Massachusetts Air National Guardsman Jack Teixeira pleads guilty to leaking military secrets

Artist depiction shows Massachusetts Air National Guardsman Jack Teixeira in front of a judge.
This artist depiction shows Massachusetts Air National Guardsman Jack Teixeira, right, appearing in U.S. District Court in Boston on April 14, 2023.
(Margaret Small / Associated Press)

Massachusetts Air National Guard member Jack Teixeira pleaded guilty on Monday in federal court to leaking highly classified military documents about the war in Ukraine and other national security secrets.

Teixeira’s plea agreement with prosecutors calls for a prison sentence between 11 and nearly 17 years. Prosecutors plan to seek the high end of the range, according to the agreement.

Teixeira, of North Dighton, Mass., pleaded guilty to six counts of willful retention and transmission of national defense information under the Espionage Act nearly a year after he was arrested in the most consequential national security leak in years.


He smiled at his father before being led out of the courtroom Monday with his hands and legs shackled, wearing orange jail garb and black rosary beads around his neck.

The Air Force inspector general says the classified documents leak by a service member this year was made worse by the failure of multiple officials.

Dec. 11, 2023

Teixeira, 22, admitted illegally collecting military secrets and sharing them with other users on Discord, a social media platform popular with people playing online games. The stunning security breach raised alarm over America’s ability to protect its most closely guarded secrets and forced the Biden administration to scramble to try to contain diplomatic and military fallout. The leaks embarrassed the Pentagon, which tightened controls to safeguard classified information and disciplined members found to have intentionally failed to take required action about Teixeira’s suspicious behavior.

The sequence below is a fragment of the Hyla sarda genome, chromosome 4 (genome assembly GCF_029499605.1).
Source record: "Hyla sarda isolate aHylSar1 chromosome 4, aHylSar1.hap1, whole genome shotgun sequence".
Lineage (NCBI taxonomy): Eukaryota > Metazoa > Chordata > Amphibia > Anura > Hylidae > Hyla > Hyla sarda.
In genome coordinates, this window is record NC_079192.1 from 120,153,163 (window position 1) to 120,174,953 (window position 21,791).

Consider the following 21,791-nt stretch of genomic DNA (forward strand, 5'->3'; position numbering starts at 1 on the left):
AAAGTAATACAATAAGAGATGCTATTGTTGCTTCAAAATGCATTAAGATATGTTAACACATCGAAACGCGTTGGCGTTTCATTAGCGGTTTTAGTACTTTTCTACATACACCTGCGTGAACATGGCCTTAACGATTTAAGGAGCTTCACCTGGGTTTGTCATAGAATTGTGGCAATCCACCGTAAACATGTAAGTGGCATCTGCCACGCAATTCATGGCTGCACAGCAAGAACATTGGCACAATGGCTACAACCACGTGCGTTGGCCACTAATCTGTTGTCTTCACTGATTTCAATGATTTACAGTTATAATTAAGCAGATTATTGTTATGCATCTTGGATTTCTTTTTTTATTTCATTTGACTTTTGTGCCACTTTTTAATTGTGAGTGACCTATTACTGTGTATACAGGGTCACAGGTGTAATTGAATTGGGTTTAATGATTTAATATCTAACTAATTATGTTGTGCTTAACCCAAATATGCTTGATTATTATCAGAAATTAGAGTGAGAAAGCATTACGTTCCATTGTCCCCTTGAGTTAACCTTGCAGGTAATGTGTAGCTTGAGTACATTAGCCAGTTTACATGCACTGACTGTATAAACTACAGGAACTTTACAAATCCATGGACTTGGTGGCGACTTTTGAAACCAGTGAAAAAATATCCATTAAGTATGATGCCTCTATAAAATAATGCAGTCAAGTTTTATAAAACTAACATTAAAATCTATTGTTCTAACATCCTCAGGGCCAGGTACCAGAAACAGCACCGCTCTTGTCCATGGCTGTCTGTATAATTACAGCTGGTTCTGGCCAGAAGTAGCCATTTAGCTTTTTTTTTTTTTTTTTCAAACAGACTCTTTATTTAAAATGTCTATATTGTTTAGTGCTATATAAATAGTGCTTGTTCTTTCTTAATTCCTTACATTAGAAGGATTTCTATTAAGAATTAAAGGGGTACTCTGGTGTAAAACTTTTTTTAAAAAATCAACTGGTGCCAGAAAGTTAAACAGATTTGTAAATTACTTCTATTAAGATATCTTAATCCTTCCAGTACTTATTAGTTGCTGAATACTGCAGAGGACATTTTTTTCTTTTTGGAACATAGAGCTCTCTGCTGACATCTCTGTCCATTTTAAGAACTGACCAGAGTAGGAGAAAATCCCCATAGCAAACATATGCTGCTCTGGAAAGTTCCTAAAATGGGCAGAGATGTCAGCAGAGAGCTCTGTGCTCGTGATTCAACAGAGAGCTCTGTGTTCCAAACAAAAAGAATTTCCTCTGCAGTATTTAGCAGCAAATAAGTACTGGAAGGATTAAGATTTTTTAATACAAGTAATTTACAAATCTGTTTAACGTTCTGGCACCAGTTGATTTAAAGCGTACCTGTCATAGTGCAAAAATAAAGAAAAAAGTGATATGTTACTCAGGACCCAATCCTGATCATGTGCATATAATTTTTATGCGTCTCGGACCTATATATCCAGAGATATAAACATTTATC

Teixeira, who was part of the 102nd Intelligence Wing at Otis Air National Guard Base in Massachusetts, worked as a cyber transport systems specialist, essentially an information technology specialist responsible for military communications networks.

Authorities said he first typed out classified documents he accessed and then began sharing photographs of files that bore SECRET and TOP SECRET markings. The leak exposed to the world unvarnished secret assessments of Russia’s war in Ukraine, the capabilities and geopolitical interests of other nations and other national security issues.

Manuel Rocha was arrested by the FBI at his Miami home in December on allegations of engaging in clandestine activity on Cuba’s behalf.

Feb. 29, 2024

Teixeira remains in the Air National Guard in an unpaid status, an Air Force official said.

Teixeira has been behind bars since his April arrest. The judge denied his request for release from jail last year after prosecutors revealed he had a history of violent rhetoric and warned that U.S. adversaries who might be interested in mining Teixeira for information could facilitate his escape.


Prosecutors have said little about a motive. But members of the Discord group described Teixeira as someone looking to show off, rather than being motivated by a desire to inform the public about U.S. military operations or to influence American policy.

A federal magistrate judge says a Massachusetts Air National Guard member charged with leaking classified military documents will remain behind bars.

May 19, 2023

Prosecutors have said Teixeira continued to leak government secrets even after he was warned by superiors about mishandling and improper viewing of classified information. In one instance, Teixeira was seen taking notes on intelligence information and putting them in his pocket.

The Air Force inspector general found that members “intentionally failed to report the full details” of Teixeira’s unauthorized intelligence-seeking because they thought security officials might overreact. For example, although Teixeira was confronted about the notes, there was no follow-up to ensure the notes had been shredded and the incident was not reported to security officers.

It was not until a January 2023 incident that the appropriate security officials were notified, but even then security officials were not briefed on the full scope of the violations.

Richer writes for the Associated Press. AP reporter Tara Copp in Washington contributed to this report.